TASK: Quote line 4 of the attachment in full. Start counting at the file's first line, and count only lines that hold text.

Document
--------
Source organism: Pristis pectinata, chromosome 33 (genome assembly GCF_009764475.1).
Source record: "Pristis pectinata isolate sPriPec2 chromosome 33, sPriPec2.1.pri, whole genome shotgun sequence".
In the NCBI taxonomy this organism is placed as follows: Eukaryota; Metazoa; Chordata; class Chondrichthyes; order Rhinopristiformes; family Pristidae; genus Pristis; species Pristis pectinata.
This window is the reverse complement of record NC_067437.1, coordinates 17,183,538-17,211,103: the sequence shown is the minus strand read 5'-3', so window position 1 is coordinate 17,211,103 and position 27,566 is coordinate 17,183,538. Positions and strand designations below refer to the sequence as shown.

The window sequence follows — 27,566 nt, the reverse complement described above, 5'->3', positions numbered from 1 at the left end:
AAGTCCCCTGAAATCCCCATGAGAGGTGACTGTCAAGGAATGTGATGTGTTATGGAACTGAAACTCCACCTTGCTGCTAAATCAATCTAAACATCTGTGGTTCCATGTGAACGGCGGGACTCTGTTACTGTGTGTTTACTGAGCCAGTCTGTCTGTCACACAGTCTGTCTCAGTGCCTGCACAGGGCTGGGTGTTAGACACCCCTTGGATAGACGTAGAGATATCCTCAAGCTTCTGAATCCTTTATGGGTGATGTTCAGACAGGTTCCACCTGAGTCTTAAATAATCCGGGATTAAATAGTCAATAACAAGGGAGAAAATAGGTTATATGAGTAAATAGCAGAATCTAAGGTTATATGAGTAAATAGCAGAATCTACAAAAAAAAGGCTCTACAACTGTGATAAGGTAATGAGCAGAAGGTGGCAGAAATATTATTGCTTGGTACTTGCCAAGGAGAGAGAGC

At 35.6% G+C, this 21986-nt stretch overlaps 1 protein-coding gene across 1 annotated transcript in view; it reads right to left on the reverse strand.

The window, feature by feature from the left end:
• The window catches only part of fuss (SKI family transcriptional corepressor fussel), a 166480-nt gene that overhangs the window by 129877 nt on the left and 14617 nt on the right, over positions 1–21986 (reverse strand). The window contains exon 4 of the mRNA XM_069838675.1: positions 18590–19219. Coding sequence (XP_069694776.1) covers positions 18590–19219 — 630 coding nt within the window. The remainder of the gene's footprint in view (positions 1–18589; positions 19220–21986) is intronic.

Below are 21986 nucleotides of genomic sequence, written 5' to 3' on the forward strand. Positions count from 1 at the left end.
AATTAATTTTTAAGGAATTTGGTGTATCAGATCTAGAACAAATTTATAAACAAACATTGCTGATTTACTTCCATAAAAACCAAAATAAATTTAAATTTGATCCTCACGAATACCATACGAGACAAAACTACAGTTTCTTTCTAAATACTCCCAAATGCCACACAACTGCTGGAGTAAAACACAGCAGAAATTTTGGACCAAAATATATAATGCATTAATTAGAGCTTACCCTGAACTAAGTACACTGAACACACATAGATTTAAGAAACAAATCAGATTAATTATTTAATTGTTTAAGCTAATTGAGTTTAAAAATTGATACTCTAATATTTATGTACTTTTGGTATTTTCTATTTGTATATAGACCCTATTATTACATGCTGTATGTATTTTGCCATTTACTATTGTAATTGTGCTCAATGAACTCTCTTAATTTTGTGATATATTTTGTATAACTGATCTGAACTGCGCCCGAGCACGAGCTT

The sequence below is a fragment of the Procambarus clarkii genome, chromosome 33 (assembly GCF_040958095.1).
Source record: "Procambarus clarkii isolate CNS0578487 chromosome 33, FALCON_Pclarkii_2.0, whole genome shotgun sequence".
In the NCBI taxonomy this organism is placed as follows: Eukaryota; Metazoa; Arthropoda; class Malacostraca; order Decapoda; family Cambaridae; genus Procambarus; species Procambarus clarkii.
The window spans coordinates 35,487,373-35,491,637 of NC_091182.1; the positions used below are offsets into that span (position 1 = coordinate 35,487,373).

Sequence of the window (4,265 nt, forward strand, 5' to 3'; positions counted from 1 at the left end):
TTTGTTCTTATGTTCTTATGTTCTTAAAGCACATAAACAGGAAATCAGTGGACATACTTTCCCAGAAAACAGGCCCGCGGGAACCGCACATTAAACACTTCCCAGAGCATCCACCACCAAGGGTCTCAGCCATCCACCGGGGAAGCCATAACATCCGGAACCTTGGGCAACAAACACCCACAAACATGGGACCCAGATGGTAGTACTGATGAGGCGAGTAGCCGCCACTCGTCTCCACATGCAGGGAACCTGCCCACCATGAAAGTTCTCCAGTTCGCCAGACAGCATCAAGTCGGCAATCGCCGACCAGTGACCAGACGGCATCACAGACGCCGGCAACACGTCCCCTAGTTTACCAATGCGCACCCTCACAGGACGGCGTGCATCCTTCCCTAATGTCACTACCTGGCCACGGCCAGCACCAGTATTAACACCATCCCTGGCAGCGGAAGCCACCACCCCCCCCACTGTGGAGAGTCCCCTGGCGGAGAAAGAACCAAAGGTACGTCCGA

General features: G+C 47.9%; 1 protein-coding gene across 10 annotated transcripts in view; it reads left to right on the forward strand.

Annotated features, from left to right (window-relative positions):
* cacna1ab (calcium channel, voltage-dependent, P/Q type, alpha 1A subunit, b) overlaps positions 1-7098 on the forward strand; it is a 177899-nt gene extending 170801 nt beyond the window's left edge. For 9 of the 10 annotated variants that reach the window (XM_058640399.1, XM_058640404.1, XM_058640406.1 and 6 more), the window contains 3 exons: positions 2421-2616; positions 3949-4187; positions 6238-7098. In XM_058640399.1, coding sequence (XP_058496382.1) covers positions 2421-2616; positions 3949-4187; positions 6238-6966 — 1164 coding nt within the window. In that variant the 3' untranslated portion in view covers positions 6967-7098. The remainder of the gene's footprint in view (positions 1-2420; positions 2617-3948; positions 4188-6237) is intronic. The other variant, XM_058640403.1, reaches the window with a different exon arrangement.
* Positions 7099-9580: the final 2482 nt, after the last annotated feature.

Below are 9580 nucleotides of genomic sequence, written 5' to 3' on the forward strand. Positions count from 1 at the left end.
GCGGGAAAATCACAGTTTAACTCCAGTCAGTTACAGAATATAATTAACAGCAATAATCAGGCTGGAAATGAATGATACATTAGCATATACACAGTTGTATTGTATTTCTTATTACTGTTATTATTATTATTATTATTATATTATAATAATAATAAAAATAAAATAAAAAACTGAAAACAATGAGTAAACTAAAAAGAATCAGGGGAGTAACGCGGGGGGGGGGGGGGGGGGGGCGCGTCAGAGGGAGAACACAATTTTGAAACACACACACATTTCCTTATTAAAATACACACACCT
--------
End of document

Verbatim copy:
This window is the reverse complement of record NC_067437.1, coordinates 17,183,538-17,211,103: the sequence shown is the minus strand read 5'-3', so window position 1 is coordinate 17,211,103 and position 27,566 is coordinate 17,183,538. Positions and strand designations below refer to the sequence as shown.